There is no purely capitalist country. Even people who call themselves “capitalists” want some government involvement in their businesses. They don’t want limits on their business activities or their relations with employees, competitors, or customers. They do want protection in copyright, patent, trademark, international trade, and bankruptcy issues – all of which are guaranteed by our constitution. They want exemptions from many laws. They certainly want tax breaks and government bailouts. None of them really want competition.

    The public wants minimum wage, fair labor practices, environmental, health and safety, child labor, income security, and consumer protections – all of which working people had to fight for.

    Conservatives excoriate socialism with all the scorn and venom they can muster.  But they can’t wait to avail themselves of its benefits.

    Socialism is about charity, generosity, kindness, sharing, justice, fairness, decency, compassion, and the Golden Rule.  Gee. That sounds familiar.

  • A mixed economy incorporates some aspects of capitalism and socialism.  This is what the United States has now, and has had since at least 1933.  A responsible and responsive government tries to balance the needs and wants of the two groups. That’s why every nation in the world sits at one point or another on that socialist range. Political activities and social culture determine a country’s place on the scale.  Most countries move around on that scale over the years.


  • In a democracy, every adult citizen has a personal vote in every decision affecting the community.  It’s a nice idea, but impractical in real life.

  • In a republic, the citizens choose representatives to make most decisions for them.
    It’s accurate to refer to the United States as both a democracy and a republic.  Our representatives make most administrative decisions.  Yet we are democratic in that we vote for those representatives and have the right and a strong tradition of personally participating in public debate on issues through lobbying, demonstrating, and other means.

    It’s entirely possible to have communism in a democracy or a republic.

  • A dictatorship exists when all aspects of a nation’s government and economy are controlled by one person, usually supported by a small group of others.

  • A fascist state is a dictatorship with complete control over every aspect of national life. The elite class of society controls the government. It opposes any attempt at political, social, and economic equality. It is obsessed with national security, protects corporate power, suppresses organized labor, and censors the media because it fears the “lower classes”.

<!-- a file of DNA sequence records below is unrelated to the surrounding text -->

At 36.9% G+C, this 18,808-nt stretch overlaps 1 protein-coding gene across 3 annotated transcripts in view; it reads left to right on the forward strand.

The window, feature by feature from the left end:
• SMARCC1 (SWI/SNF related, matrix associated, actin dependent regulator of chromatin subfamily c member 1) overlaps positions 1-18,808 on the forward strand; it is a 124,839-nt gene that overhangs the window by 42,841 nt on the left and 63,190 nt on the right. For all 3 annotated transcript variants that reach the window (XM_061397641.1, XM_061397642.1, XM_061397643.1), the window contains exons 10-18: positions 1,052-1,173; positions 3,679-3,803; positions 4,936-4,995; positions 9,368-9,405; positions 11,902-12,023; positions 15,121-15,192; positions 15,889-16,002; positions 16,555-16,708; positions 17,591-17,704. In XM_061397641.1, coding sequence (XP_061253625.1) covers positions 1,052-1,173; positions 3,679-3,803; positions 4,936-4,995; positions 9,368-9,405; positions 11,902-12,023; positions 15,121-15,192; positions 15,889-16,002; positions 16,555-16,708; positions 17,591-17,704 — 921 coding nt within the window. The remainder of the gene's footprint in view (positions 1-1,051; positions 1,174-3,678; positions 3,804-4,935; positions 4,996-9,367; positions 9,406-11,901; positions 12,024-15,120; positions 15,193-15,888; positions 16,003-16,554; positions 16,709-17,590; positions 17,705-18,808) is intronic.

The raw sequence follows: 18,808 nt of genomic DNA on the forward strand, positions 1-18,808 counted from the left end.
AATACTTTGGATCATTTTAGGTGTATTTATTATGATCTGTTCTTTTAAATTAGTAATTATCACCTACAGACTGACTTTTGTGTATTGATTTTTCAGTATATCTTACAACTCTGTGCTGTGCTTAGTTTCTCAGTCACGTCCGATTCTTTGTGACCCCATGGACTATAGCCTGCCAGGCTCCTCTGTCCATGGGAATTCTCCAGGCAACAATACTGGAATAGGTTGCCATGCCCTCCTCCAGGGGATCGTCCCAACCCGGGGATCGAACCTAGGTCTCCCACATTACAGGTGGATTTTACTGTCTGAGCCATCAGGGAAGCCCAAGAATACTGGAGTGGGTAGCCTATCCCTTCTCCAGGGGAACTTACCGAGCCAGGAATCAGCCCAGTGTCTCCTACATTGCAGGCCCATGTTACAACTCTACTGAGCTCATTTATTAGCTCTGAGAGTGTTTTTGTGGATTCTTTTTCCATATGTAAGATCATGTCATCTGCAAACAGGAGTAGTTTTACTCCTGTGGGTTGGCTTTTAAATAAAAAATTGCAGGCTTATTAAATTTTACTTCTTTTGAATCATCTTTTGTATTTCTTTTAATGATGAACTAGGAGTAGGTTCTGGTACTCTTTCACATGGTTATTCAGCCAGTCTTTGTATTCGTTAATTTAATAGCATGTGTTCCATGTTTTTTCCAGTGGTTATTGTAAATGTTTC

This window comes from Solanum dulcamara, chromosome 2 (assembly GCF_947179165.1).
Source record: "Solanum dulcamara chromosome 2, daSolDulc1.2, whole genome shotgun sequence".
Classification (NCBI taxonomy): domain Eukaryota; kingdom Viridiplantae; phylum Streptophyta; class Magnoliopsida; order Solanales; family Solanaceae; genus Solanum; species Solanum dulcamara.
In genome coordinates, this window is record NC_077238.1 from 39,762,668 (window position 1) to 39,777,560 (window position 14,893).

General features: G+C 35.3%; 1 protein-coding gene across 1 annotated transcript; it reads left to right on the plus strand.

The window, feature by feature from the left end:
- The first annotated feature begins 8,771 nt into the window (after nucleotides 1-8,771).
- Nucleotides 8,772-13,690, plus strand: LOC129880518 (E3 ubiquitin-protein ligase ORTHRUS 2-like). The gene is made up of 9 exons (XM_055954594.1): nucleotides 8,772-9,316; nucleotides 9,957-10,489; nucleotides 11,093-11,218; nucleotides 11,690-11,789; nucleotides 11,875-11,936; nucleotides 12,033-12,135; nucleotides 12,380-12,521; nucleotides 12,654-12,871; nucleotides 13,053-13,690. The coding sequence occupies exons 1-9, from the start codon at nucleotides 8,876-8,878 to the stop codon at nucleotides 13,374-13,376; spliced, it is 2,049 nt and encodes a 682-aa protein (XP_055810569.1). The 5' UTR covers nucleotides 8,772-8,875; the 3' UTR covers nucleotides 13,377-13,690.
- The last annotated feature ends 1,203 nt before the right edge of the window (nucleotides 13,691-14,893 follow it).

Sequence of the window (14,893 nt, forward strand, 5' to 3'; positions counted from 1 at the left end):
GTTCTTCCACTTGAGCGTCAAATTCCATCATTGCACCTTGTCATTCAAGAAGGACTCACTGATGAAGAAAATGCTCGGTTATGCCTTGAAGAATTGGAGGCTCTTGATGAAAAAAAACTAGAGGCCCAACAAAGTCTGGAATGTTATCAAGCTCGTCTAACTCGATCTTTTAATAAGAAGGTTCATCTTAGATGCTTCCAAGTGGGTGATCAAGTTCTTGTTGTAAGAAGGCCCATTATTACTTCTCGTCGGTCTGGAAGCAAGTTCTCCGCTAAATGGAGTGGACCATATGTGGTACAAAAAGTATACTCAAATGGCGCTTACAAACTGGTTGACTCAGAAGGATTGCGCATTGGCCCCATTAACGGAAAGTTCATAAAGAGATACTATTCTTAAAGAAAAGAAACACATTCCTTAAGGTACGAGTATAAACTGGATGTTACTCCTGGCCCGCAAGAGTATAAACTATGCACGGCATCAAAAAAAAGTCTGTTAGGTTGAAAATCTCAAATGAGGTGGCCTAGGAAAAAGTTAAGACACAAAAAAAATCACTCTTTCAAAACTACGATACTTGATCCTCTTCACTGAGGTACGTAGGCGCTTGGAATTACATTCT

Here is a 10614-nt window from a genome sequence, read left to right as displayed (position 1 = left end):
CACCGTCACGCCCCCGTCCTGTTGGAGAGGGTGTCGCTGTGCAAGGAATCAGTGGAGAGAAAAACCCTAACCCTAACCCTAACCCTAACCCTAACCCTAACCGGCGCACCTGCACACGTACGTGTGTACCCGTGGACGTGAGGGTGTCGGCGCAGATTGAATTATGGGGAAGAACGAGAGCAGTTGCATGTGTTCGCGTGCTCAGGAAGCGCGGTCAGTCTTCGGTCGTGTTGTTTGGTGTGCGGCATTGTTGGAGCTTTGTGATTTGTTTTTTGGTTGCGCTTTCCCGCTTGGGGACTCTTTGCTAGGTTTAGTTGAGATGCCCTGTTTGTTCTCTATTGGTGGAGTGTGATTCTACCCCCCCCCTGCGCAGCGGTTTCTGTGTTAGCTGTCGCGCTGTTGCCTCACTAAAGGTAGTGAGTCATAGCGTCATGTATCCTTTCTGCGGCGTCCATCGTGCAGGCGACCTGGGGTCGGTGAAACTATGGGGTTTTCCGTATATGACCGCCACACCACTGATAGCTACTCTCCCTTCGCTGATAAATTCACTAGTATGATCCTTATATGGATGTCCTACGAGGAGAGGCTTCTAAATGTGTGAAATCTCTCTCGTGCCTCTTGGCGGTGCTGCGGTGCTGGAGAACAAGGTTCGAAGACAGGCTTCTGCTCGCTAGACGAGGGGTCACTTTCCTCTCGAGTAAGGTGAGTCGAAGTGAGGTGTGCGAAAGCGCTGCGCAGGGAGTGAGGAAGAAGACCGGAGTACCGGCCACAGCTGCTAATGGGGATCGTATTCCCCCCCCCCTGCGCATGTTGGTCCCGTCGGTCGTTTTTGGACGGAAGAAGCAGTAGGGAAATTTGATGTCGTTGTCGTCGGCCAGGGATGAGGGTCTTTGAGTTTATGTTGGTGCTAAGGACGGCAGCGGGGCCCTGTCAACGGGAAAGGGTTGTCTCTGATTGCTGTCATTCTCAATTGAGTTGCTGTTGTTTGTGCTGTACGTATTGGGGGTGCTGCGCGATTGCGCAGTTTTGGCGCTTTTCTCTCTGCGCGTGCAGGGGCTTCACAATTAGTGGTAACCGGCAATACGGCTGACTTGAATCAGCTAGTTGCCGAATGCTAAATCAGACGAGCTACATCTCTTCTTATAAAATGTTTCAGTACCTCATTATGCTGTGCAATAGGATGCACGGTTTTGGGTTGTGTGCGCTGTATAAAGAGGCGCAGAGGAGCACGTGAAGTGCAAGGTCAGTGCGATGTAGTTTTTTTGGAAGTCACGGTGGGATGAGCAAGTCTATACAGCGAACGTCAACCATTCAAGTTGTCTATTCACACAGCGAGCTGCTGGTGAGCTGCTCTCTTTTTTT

• Marxism refers to the political and economic theories of Karl Marx and Friedrich Engels, later developed by their followers to form the basis for the theory and practice of communism.

  • Totalitarianism is a centralized and dictatorial system of government and requires complete subservience to the state.

  • There are two types of monarchies - absolute and constitutional.  In both cases, the monarchs inherit their positions through family.  An absolute monarch can rule alone, with no restrictions.  A constitutional monarch is the head of state, but most government power rests with an elected parliament or other form of legislature.

Not all socialist and communist countries are dictatorships.  Many European countries have very strong socialist and communist parties and policies, and most of them are republics. The indigenous societies were usually democracies.

Right now, American political conservatives and liberals are debating – and often battling – these economic issues and it’s gotten nasty. Socialism is not a big scary monster that’s coming to get you. It’s an economic principle. And whatever your politics, there are some aspects of it that you want.

Just like the big old monster in your childhood closet, these words lose their power when you look them in the eyes and don’t back down.

*  The Constitution’s Article III divides the Senate into three groups, or classes. 
Senators serve six-year   terms.  One group is elected every two years.

Read the Constitution
English Poor Laws: Historical Precedents of Tax-Supported Relief for the Poor
Reimagining Capitalism:  From the Ground Up
Who Should Provide Social Services
Democratic Socialists of America
Marxism: Theory, Effects, and Examples